• Have a Back Up Plan (That Doesn’t Include You.) One colleague left me with the name of not one but three individuals who will make themselves available in the event anything urgent arises while he is away. Each has a clearly defined role (e.g., call this one to place an order, that one for complex client-related questions, the other if you can’t get the product to work). For my other colleague, I am the back-up plan — covering for him and completing a joint project while he’s away. Neither suggested that they’d have their trusty smartphone at their side in the event I need to reach them, neither offered to dial in for seemingly critical conference calls, neither hinted that they would check email periodically and respond to urgent messages in a timely manner. And here’s the kicker — both of these colleagues are solo entrepreneurs. If they can trust others to not blow up their businesses, what’s your excuse? What’s mine?
  • Commit to Yourself. When your logic allows you to power down just because it will make your family or fellow travelers happy, you might be making a commitment to others but you’re probably not making a commitment to yourself. And when you “cheat” by peeking at emails under the table or perusing your high school friends’ Facebook pages while your spouse is in the shower or snoring beside you, you’re only cheating yourself. You’re jeopardizing a rare (for many of us) opportunity to recharge, to live in the now, to experience the world around you without distraction, to embrace mindfulness. And you’re sacrificing the rush you get when — powering back up at the end of a well-deserved and much needed break — you discover the promise of technology with fresh eyes. As Webby Awards founder and “Connected”filmmaker Tiffany Shlain (hardly a luddite) wrote on the HBR blog, when she and her husband return from even a one-day tech sabbatical, “we can’t wait to get back online. We’re hungry for connection. We appreciate technology all over again. We marvel anew at our ability to put every thought and emotion into action by clicking, calling, and linking.”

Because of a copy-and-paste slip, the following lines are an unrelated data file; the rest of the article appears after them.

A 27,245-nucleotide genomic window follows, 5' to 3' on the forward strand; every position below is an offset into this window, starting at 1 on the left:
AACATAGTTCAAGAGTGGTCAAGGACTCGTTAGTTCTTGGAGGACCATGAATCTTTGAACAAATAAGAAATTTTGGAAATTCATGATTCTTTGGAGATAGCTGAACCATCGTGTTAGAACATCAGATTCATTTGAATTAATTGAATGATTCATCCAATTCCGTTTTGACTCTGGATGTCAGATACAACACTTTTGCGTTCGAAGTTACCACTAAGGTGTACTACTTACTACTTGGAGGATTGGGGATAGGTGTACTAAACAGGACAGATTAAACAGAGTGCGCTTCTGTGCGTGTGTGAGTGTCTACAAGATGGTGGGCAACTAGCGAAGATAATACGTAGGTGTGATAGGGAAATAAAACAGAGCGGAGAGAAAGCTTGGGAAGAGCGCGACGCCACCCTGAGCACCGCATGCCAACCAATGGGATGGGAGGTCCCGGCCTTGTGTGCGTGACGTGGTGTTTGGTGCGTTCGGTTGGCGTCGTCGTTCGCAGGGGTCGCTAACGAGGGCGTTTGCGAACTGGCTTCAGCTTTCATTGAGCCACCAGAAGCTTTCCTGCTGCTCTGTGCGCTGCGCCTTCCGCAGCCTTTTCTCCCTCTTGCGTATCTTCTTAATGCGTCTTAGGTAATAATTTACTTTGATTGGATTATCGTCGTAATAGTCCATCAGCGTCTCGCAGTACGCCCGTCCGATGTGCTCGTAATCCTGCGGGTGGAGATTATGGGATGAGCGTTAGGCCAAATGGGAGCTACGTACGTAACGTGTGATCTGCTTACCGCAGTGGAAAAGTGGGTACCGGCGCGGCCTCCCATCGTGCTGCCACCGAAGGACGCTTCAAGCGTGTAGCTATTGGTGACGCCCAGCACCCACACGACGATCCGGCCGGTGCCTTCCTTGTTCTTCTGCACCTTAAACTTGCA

This summer, I won’t be sending so many of those middle-of-the-night email responses. I might not check Twitter, Facebook or LinkedIn every five minutes. I may even turn my phone off on the weekend now and then. I’ll certainly make time for a technology-free vacation — even if it’s only a long weekend away from the fray. I’ll be sure to let everyone I work with know my plans well in advance, assure them they’ll be in good hands when I’m gone, and refuse to let myself off the hook (or on the web) once I’ve made the commitment to go off the grid. And my work will be better for it.

How about you? Leave a comment, add a tip, share this post with your friends who need it most. Unless you’re on vacation. In which case you shouldn’t be reading this at all.